Recently, studies implicated CXCR4 in chemotaxis, invasiveness and metastasis of tumours, particularly in metastasis of breast cancer, in an organ-specific manner. Muller and coworkers  found CXCR4 to be highly expressed in breast cancer cells, malignant breast tumours and metastases. On the other hand, peak levels of CXC chemokine ligand (CXCL)12 occurred in those organs that represent the initial destinations of breast cancer metastasis (i.e. lymph nodes, lung, liver and bone marrow). Furthermore, neutralizing the interaction between CXCL12 and CXCR4 significantly impaired metastasis to regional lymph nodes and lung in mice. Other reports have also shown that the SDF-1/CXCR4 biological axis is involved in regulating metastasis of tumours [6, 18, 31, 32]. In the present study we found that that node-positive tumours had significantly higher levels of SDF-1 than did node-negative tumors, suggesting that SDF-1 may be involved in the lymph node metastatic process. Given that lymph node metastasis directly affects the prognosis of patients with breast cancer , we propose that SDF-1, via the CXCR4 pathway, is potentially a marker of nodal involvement. It was recently reported that SDF-1 can act as a direct target for ER-α in breast cancer cells (e.g. MCF-7 cells) [33, 34]. In the present study it is noteworthy that EF-negative and ER-β-negative tumours tended to have higher levels of SDF-1. Although differences between these subgroups were not statistically significant, the trend, together with the in vitro studies, indicate that this link warrants further investigation. It is also noteworthy that SDF-1 expression in mammary tissues was primarily confined to stromal cells and, to some degree, cancer cells. We did not observe SDF-1 staining in vascular endothelial cells, HECV, and in vascular endothelial cells in the tissues – observations echoed by other studies [35, 36]. This finding indicates that paracrine regulation may be the main pathway in breast cancer but that autocrine pathways may also exist. Secretion and production of SDF-1 are regulated by other factors. For example, expression of SDF-1 is decreased by IL-1, tumour necrosis factor and inflammation , whereas oestradiol can induce the production and secretion of SDF-1 in breast cancer cells . On the other hand, tumour cells exposed to high concentrations of SDF-1 induce reduction in CXCR4 expression . Furthermore, vascular edothelial grwoth factor can also induce CXCR4 expression in breast cancer cells [39, 40]. Factors contributing to over-expression of SDF-1 in breast cancer thus warrant further investigation.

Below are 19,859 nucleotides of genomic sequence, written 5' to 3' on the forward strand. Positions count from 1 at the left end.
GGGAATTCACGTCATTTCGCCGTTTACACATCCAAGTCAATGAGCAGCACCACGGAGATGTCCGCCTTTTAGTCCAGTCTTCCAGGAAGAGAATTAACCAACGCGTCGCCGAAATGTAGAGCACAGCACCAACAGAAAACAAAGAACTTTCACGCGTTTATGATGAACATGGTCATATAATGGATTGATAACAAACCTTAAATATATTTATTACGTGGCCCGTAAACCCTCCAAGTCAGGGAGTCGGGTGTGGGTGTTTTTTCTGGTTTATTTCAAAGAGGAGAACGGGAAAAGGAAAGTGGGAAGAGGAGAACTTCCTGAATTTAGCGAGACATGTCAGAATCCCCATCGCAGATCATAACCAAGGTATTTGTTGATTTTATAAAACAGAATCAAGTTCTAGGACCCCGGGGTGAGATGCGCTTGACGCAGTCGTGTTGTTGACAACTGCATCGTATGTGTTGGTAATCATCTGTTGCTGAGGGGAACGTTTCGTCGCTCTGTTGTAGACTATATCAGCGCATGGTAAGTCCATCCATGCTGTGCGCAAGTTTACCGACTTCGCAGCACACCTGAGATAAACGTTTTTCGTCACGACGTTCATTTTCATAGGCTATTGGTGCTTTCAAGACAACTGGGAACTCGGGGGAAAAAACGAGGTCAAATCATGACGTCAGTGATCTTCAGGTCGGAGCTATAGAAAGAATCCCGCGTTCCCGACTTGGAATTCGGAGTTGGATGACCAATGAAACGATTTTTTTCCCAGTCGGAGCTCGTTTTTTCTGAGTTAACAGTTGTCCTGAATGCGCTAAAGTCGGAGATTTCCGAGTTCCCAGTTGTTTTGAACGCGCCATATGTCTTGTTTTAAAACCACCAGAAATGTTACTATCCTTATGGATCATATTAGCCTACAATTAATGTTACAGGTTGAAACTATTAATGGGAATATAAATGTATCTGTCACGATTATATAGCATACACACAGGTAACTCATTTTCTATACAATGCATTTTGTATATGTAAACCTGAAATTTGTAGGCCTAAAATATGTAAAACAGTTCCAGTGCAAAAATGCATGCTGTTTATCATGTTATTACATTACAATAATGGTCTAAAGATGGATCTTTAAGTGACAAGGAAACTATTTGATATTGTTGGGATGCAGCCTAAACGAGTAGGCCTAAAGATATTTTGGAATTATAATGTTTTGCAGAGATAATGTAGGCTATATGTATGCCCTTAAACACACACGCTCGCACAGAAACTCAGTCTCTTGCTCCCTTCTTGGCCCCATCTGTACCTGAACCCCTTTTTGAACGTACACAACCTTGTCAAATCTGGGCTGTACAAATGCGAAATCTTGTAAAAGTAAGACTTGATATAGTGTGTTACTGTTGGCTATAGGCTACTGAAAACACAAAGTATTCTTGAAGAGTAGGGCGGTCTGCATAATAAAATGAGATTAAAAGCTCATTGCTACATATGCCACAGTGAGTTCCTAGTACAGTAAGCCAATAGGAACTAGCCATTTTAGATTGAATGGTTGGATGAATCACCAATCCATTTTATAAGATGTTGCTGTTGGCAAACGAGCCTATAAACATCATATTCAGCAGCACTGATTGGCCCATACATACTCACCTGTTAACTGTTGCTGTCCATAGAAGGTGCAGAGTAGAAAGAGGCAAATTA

Finally, we demonstrated a significant correlation between SDF-1 expression and overall and disease-free survival in patients with breast cancer. The high level of SDF-1 expression suggests that there is a high likelihood of node metastasis, local recurrence and death from breast cancer in these patients. We and others found the expression pattern of CXCR4 to be significantly correlated with the degree of lymph node metastases but not with haematogenous metastases [41–43]. Therefore, SDF-1, together with its receptor CXCR4, may have potential value when assessing long-term clinical outcome in breast cancer.
The present study demonstrated that breast cancer cells that express SDF-1, and therefore that have an active SDF-1/CXCR4 pathway, are more invasive and motile, thus have a more aggressive phenotype. In clinical breast cancers, and supported by data from cell lines, we found that SDF-1 appears to exist primarily in stromal cells and, to some degree, in breast cancer cells. That levels of SDF-1 are significantly correlated with nodal status, recurrence and, most notably, both overall and disease-free survival indicates that SDF-1 – and indeed the SDF-1 receptor complex – have strong predictive value in assessing long-term clinical outcome.
CXC chemokine ligand
CXC chemokine receptor
reverse transcription polymerase chain reaction
Stromal cell derived factor.
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We thank Breast Cancer Campaign for supporting WGJ and CP. Dr Kang is an international fellow of the Overseas Scholar Scheme.
HK carried out in vitro testing and data analysis, and prepared the manuscript. GW conducted the immunohistochemistry study. CP contributed to the screening and ribozyme work. ADJ contributed to histological analysis. REM contributed to clinical follow ups. WGJ contributed to the study design, design of ribozymes, quantitative analysis of SDF1 transcript and statistical analysis.
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Kang, H., Watkins, G., Parr, C. et al. Stromal cell derived factor-1: its influence on invasiveness and migration of breast cancer cells in vitro, and its association with prognosis and survival in human breast cancer. Breast Cancer Res 7, R402 (2005). https://doi.org/10.1186/bcr1022
- Breast Cancer
- Breast Cancer Cell
- CXCR4 Expression
- Nottingham Prognostic Index
- Normal Mammary Tissue